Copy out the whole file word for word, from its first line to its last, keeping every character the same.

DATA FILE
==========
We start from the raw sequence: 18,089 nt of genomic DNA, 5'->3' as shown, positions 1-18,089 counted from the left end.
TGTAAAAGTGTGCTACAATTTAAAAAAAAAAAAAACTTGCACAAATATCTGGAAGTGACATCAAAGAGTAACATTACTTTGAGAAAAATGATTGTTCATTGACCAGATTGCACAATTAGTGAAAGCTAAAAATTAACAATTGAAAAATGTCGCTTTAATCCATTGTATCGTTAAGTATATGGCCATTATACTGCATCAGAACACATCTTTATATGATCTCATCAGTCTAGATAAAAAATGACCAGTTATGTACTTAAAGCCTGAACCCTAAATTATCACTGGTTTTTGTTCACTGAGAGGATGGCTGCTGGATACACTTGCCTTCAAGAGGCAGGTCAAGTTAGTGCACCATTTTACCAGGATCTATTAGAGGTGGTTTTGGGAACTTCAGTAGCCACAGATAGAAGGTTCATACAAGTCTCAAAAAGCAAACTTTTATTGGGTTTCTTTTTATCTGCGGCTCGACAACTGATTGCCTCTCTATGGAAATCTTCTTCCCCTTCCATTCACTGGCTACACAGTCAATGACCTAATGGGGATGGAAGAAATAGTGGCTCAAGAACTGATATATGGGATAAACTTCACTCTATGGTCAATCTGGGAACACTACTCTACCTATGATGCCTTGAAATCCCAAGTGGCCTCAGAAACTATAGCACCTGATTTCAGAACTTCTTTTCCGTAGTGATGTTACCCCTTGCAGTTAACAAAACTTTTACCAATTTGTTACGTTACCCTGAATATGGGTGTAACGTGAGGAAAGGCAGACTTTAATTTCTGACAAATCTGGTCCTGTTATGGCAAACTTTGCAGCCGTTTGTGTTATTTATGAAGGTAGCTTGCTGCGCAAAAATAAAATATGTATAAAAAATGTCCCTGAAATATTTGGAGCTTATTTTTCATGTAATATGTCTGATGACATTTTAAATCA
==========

We start from the raw sequence: 18,089 nt of genomic DNA, 5'->3' as shown, positions 1-18,089 counted from the left end.
TGTAAAAGTGTGCTACAATTTAAAAAAAAAAAAAACTTGCACAAATATCTGGAAGTGACATCAAAGAGTAACATTACTTTGAGAAAAATGATTGTTCATTGACCAGATTGCACAATTAGTGAAAGCTAAAAATTAACAATTGAAAAATGTCGCTTTAATCCATTGTATCGTTAAGTATATGGCCATTATACTGCATCAGAACACATCTTTATATGATCTCATCAGTCTAGATAAAAAATGACCAGTTATGTACTTAAAGCCTGAACCCTAAATTATCACTGGTTTTTGTTCACTGAGAGGATGGCTGCTGGATACACTTGCCTTCAAGAGGCAGGTCAAGTTAGTGCACCATTTTACCAGGATCTATTAGAGGTGGTTTTGGGAACTTCAGTAGCCACAGATAGAAGGTTCATACAAGTCTCAAAAAGCAAACTTTTATTGGGTTTCTTTTTATCTGCGGCTCGACAACTGATTGCCTCTCTATGGAAATCTTCTTCCCCTTCCATTCACTGGCTACACAGTCAATGACCTAATGGGGATGGAAGAAATAGTGGCTCAAGAACTGATATATGGGATAAACTTCACTCTATGGTCAATCTGGGAACACTACTCTACCTATGATGCCTTGAAATCCCAAGTGGCCTCAGAAACTATAGCACCTGATTTCAGAACTTCTTTTCCGTAGTGATGTTACCCCTTGCAGTTAACAAAACTTTTACCAATTTGTTACGTTACCCTGAATATGGGTGTAACGTGAGGAAAGGCAGACTTTAATTTCTGACAAATCTGGTCCTGTTATGGCAAACTTTGCAGCCGTTTGTGTTATTTATGAAGGTAGCTTGCTGCGCAAAAATAAAATATGTATAAAAAATGTCCCTGAAATATTTGGAGCTTATTTTTCATGTAATATGTCTGATGACATTTTAAATCA